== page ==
Recently I'm studying Saga pattern, but I'm struggling to imagine how it will work in real system. Standard example is making an order, which consist of reserving flight, hotel and a car.

We can assume that we have following services:

  • ordering service
  • flights booking service
  • hotels booking service
  • cars booking service
  • payments service

All works nice when order is created, and sends commands (messages via message bus) to respective services (e.g. ReserveMoney, BookFlight, BookHotel, BookCar) and this services returns either success or failure messages within reasonable time. If all messages were successful, saga completes with SUCCESS state, otherwise it FAILS and performs compensating transactions.

I see following problem in the above (yet commonly accepted example):

When one service (e.g. car booking) is down - then saga will receive message from car service after some unknown time. From UX perspective I'd like to inform customer, that order failed no more than within 30-60seconds. Such thing will not happen when saga is based on incoming messages (because saga won't be aware that already 10 minutes passed and cars service is kind of down, because we haven't got any message from it yet).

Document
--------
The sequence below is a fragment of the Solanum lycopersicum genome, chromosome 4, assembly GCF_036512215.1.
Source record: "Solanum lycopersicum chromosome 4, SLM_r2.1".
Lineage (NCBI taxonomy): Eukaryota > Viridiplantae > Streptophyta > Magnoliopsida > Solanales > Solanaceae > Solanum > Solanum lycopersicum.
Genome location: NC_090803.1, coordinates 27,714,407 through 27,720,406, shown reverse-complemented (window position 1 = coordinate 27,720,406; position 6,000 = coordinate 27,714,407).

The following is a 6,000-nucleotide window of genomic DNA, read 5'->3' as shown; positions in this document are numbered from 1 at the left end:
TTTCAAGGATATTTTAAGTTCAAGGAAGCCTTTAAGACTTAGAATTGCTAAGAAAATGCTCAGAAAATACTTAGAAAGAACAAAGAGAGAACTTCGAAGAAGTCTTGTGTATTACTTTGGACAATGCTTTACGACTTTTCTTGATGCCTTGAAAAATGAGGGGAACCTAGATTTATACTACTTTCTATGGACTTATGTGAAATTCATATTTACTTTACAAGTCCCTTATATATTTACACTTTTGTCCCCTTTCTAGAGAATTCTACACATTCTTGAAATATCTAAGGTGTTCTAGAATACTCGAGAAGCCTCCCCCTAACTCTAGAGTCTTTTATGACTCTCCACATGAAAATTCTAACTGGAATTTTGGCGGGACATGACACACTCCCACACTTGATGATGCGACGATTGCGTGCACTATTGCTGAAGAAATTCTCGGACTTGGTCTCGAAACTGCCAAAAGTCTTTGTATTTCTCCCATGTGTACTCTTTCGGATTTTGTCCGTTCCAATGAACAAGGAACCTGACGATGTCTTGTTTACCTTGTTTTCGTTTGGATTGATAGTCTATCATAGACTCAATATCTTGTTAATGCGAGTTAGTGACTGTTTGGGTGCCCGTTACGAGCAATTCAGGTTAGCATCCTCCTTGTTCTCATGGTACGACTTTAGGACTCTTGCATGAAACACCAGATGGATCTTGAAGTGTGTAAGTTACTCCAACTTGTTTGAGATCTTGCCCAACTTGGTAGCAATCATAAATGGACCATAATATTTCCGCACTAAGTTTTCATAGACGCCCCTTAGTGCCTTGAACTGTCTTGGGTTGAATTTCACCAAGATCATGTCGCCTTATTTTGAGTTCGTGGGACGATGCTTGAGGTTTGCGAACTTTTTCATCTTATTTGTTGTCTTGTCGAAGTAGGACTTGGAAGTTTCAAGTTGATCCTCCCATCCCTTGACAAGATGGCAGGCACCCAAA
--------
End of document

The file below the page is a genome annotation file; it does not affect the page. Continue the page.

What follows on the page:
My idea is to create a background process that will select an PENDING saga from the DB, and try to perform next saga step.

  • if step succeed or fail, it will save saga state in DB, and finish this single saga iteration.
  • if step failed more than possible retry count, than saga will be marked as FAILING.

When next background process picks the PENDING or FAILING saga it will again try to perform saga's next step (or next compensating transaction in case of FAILING).

What am I missing in understanding Saga pattern?


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